Rough and Tumble (Rough and Tumble Series) - Crystal Green

This review was originally posted at The Book Pushers



Molly, who had to deal with an icky boss and a sister who needs her support financially, has decided to leave her job and cut loose with her friends in Las Vegas. Instead of relaxing and enjoying cocktails in the bright lights of the city, her friend Arden has persuaded her and her friend Sofie to check out a dive bar on the outskirts of the city where she encounters a sexy biker called Cash who intrigues her. Circumstances lead her to having a date with Cash and their relationship soon turns into a hot fling.  But Molly finds herself in danger of losing her heart to the care-free stranger who has a love ‘em and leave ‘em philosophy.


A rowdy bar, bad boy biker heroes and a heroine who wants to let her hair down during a Las Vegas trip with her friends sounds like a great recipe of a fun and sexy romance. ROUGH AND TUMBLE did offer that element in the beginning with a great opening. It had a fun introduction to the characters, especially when Molly and Cash first encounter each other.  I really liked their scenes with each other, which was filled with witty and funny dialogue that helped to establish a good chemistry between them. Molly’s friends also made a good initial impression with me: Arden was wild and impetuous while Sofie was more careful and wary and is a voice of reason.


Nonetheless, I soon became annoyed towards Arden a few chapters into the book, who made some really stupid decisions over gambling. Although it led to a date between Molly and Cash as part payment of her losing in a shark game. I was left frustrated when it soon became apparent that Arden developed a gambling addiction and I was not keen on how it was handled towards the plot. I especially felt that it was a plot device to introduce a conflict and a way for Molly and Cash to have a date instead of developing a subplot with Arden. Arden had a lot promise as a character but became irritating, especially with the way she dealt with her issues with gambling. I was also left wondering if Sofie was going to have her own subplot romance with one of Cash’s friends because there were a few scenes in her POV. Nothing developed with Sofie, and I was left wondering why the author felt the need to show her POV when nothing really happened, other than illustrating the plot with Arden and her gambling. That in itself didn’t really bring the overall story forward in any way because I was not interested or drawn into their characters.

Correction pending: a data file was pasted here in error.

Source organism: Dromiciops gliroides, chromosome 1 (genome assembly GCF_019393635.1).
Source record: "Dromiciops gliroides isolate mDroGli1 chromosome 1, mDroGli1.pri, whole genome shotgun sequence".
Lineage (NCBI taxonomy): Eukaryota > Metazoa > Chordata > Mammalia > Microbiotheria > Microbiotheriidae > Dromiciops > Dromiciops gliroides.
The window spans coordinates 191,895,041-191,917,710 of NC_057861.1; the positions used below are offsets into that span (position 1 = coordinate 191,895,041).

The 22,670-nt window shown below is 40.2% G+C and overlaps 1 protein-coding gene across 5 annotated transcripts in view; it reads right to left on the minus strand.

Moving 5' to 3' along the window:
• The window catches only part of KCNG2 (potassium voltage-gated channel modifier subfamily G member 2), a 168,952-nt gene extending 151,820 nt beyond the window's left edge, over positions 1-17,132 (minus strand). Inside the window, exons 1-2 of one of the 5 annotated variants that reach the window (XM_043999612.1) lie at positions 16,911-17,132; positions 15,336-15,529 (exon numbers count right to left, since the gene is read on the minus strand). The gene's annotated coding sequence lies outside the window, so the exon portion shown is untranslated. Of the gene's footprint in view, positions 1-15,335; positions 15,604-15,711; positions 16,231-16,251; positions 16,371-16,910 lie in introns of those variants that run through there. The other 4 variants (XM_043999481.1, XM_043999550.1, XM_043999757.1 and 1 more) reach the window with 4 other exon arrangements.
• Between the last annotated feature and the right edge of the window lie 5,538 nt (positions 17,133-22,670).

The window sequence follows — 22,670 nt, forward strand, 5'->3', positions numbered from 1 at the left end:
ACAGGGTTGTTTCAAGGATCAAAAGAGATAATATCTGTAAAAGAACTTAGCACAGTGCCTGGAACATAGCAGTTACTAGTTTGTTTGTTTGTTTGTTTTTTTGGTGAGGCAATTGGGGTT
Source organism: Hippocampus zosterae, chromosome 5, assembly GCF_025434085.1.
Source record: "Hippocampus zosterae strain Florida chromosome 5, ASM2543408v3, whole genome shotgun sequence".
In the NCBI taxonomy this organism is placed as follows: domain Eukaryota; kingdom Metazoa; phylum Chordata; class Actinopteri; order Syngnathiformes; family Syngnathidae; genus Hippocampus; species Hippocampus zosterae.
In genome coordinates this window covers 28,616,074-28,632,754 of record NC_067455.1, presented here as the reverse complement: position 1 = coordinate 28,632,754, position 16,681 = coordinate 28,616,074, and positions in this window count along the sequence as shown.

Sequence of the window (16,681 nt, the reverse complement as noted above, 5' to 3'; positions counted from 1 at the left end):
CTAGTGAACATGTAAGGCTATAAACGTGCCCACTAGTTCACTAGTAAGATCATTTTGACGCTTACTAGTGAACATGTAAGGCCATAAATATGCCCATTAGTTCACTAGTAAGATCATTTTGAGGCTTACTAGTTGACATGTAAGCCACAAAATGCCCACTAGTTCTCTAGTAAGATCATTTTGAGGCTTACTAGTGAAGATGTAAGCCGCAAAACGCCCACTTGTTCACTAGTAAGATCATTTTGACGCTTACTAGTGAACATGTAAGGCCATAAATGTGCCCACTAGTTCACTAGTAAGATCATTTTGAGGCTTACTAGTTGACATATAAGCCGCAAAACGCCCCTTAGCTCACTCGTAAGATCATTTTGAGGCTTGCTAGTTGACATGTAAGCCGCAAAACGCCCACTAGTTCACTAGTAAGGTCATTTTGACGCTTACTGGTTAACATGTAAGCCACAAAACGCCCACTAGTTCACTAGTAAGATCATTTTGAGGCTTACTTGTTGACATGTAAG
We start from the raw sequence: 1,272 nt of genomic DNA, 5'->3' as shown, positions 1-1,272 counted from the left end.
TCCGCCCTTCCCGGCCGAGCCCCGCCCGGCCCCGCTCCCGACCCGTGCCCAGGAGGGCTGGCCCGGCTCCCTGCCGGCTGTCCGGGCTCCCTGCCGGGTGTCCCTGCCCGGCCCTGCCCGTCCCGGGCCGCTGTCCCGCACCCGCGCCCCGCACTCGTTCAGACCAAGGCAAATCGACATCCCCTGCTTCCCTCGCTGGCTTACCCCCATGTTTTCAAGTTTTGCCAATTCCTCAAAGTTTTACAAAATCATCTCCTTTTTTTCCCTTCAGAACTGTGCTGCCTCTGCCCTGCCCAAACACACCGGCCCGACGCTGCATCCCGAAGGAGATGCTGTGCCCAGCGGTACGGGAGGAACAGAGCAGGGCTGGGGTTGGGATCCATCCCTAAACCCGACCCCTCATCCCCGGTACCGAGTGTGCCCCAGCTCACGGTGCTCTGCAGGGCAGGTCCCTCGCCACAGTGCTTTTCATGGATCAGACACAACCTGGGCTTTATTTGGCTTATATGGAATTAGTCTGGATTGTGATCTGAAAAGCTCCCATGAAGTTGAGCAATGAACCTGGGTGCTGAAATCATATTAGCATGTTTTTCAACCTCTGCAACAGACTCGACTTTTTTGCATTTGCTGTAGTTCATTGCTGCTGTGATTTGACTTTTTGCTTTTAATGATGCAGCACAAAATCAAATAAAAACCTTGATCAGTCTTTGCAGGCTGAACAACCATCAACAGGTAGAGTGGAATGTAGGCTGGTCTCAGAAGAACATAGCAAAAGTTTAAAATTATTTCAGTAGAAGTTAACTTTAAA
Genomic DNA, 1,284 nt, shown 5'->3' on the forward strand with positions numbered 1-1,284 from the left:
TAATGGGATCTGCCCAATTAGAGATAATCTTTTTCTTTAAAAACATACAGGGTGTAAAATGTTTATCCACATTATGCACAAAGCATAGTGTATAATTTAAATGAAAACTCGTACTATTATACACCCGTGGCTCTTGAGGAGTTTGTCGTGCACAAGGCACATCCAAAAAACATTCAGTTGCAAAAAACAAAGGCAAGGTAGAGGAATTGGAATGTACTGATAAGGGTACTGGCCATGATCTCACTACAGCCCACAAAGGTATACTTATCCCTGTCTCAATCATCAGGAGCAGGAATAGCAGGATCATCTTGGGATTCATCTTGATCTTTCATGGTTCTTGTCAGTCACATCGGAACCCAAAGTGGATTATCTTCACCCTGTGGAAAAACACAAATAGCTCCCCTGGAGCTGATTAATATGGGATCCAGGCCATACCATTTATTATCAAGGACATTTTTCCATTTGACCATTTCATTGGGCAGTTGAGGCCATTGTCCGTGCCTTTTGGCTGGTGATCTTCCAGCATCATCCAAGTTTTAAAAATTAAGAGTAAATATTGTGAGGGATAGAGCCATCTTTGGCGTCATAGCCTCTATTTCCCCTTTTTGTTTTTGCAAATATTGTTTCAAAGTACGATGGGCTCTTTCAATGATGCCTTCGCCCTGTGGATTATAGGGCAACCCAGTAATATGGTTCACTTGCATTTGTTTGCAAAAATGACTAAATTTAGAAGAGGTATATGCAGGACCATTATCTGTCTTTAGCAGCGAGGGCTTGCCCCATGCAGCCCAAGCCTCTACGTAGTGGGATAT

The promising beginning fizzled out for me, especially in the halfway stage of the book. I also had trouble connecting and engaging with the characters, although I liked Molly and Cash in the beginning. Their romance was frustrating because while the buildup had some sexy moments, I have to say I was disengaged with the plot and the characters, although I did enjoy some scenes between the two main leads. Those small moments was not enough for me to be engaged with the plot or the characters. I was also disappointed in the way the romance developed. The conflict between Molly and Cash was dragged out for too long. And the real reason why Cash became such a drifter and loner left me wondering if the romance and HEA was that believable, especially in the end which was rushed and glossed over.


I enjoyed some aspects of ROUGH AND TUMBLE, especially with the setting and some of the characters. The overall plot and the rushed ending left me a bit disconnected with the story. I would have loved to be drawn into this book because it had all the hallmarks of a wonderful romance, but it didn’t hit the sweet spot for me and I found it lacking in pace and lacking in characterisation with some of the characters, especially Arden and Cash.